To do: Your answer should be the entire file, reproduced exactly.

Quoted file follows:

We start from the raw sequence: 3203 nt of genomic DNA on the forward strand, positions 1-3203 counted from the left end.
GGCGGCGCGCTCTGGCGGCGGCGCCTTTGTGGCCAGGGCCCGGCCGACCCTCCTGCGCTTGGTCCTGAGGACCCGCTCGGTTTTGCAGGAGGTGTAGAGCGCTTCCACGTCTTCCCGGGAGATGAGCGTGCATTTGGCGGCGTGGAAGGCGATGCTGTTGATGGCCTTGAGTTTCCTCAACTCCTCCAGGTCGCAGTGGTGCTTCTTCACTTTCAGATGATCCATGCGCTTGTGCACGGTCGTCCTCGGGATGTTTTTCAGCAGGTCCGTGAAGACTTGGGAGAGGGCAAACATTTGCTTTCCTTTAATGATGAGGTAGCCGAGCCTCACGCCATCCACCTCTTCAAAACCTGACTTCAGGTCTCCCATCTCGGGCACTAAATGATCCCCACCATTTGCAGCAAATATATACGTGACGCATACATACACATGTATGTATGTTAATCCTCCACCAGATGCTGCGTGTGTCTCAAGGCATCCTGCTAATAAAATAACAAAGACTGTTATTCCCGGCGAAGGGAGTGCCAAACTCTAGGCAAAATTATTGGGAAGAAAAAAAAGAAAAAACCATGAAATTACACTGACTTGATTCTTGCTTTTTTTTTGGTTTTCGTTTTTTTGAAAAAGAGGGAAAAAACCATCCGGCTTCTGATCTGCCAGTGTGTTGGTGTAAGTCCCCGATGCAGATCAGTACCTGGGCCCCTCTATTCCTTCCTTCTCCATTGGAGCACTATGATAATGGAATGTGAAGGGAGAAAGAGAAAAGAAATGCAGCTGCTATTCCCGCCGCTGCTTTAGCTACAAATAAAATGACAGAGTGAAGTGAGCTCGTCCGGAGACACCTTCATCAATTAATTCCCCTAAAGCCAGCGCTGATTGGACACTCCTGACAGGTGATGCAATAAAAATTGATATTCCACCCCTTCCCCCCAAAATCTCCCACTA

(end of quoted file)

We start from the raw sequence: 3203 nt of genomic DNA on the forward strand, positions 1-3203 counted from the left end.
GGCGGCGCGCTCTGGCGGCGGCGCCTTTGTGGCCAGGGCCCGGCCGACCCTCCTGCGCTTGGTCCTGAGGACCCGCTCGGTTTTGCAGGAGGTGTAGAGCGCTTCCACGTCTTCCCGGGAGATGAGCGTGCATTTGGCGGCGTGGAAGGCGATGCTGTTGATGGCCTTGAGTTTCCTCAACTCCTCCAGGTCGCAGTGGTGCTTCTTCACTTTCAGATGATCCATGCGCTTGTGCACGGTCGTCCTCGGGATGTTTTTCAGCAGGTCCGTGAAGACTTGGGAGAGGGCAAACATTTGCTTTCCTTTAATGATGAGGTAGCCGAGCCTCACGCCATCCACCTCTTCAAAACCTGACTTCAGGTCTCCCATCTCGGGCACTAAATGATCCCCACCATTTGCAGCAAATATATACGTGACGCATACATACACATGTATGTATGTTAATCCTCCACCAGATGCTGCGTGTGTCTCAAGGCATCCTGCTAATAAAATAACAAAGACTGTTATTCCCGGCGAAGGGAGTGCCAAACTCTAGGCAAAATTATTGGGAAGAAAAAAAAGAAAAAACCATGAAATTACACTGACTTGATTCTTGCTTTTTTTTTGGTTTTCGTTTTTTTGAAAAAGAGGGAAAAAACCATCCGGCTTCTGATCTGCCAGTGTGTTGGTGTAAGTCCCCGATGCAGATCAGTACCTGGGCCCCTCTATTCCTTCCTTCTCCATTGGAGCACTATGATAATGGAATGTGAAGGGAGAAAGAGAAAAGAAATGCAGCTGCTATTCCCGCCGCTGCTTTAGCTACAAATAAAATGACAGAGTGAAGTGAGCTCGTCCGGAGACACCTTCATCAATTAATTCCCCTAAAGCCAGCGCTGATTGGACACTCCTGACAGGTGATGCAATAAAAATTGATATTCCACCCCTTCCCCCCAAAATCTCCCACTA